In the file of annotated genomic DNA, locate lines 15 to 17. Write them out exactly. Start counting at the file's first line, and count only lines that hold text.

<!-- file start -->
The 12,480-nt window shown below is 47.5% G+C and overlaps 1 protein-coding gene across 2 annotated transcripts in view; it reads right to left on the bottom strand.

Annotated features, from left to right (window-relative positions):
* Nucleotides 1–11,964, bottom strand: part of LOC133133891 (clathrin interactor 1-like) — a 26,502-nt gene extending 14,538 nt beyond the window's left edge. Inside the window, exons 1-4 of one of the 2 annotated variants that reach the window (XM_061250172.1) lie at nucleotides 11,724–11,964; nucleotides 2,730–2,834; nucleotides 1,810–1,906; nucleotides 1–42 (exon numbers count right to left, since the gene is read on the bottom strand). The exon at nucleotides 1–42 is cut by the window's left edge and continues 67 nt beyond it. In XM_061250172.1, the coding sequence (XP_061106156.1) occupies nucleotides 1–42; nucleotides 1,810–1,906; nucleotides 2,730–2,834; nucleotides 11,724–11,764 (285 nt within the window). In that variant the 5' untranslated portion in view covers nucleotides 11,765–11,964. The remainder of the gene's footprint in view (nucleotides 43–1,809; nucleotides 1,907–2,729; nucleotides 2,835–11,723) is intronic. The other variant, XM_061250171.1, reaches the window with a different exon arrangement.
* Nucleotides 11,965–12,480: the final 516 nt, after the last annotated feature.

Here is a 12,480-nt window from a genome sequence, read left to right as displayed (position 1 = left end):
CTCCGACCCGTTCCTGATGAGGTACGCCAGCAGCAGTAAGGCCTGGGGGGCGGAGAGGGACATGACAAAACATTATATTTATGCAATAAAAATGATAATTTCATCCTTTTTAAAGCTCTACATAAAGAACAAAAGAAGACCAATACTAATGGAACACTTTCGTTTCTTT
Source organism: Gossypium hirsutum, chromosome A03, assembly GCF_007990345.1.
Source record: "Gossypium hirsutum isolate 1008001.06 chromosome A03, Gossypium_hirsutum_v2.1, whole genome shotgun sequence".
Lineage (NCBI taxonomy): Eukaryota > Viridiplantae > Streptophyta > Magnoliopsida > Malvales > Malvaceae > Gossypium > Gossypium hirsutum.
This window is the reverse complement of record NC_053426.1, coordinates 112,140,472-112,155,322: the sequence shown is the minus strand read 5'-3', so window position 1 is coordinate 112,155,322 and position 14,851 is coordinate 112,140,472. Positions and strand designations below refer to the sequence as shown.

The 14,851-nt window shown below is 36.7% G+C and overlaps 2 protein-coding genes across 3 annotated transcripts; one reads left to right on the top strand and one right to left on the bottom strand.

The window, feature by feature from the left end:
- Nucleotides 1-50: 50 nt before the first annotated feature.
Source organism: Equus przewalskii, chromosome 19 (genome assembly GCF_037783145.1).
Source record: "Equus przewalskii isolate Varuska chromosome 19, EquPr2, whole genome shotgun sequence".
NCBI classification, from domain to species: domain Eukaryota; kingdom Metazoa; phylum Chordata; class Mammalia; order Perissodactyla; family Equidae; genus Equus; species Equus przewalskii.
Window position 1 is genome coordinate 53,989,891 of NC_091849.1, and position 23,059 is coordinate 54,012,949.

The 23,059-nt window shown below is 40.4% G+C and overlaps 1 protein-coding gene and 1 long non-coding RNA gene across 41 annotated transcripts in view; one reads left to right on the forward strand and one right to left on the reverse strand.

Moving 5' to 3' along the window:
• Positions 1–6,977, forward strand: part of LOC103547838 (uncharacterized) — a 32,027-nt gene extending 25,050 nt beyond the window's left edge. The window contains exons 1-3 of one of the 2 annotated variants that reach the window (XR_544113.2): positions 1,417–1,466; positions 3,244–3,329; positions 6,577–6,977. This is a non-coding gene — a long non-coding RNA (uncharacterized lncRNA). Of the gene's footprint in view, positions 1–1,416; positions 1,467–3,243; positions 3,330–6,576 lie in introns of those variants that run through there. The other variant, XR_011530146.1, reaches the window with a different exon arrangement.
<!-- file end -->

Source record: "Equus przewalskii isolate Varuska chromosome 19, EquPr2, whole genome shotgun sequence".
NCBI classification, from domain to species: domain Eukaryota; kingdom Metazoa; phylum Chordata; class Mammalia; order Perissodactyla; family Equidae; genus Equus; species Equus przewalskii.
Window position 1 is genome coordinate 53,989,891 of NC_091849.1, and position 23,059 is coordinate 54,012,949.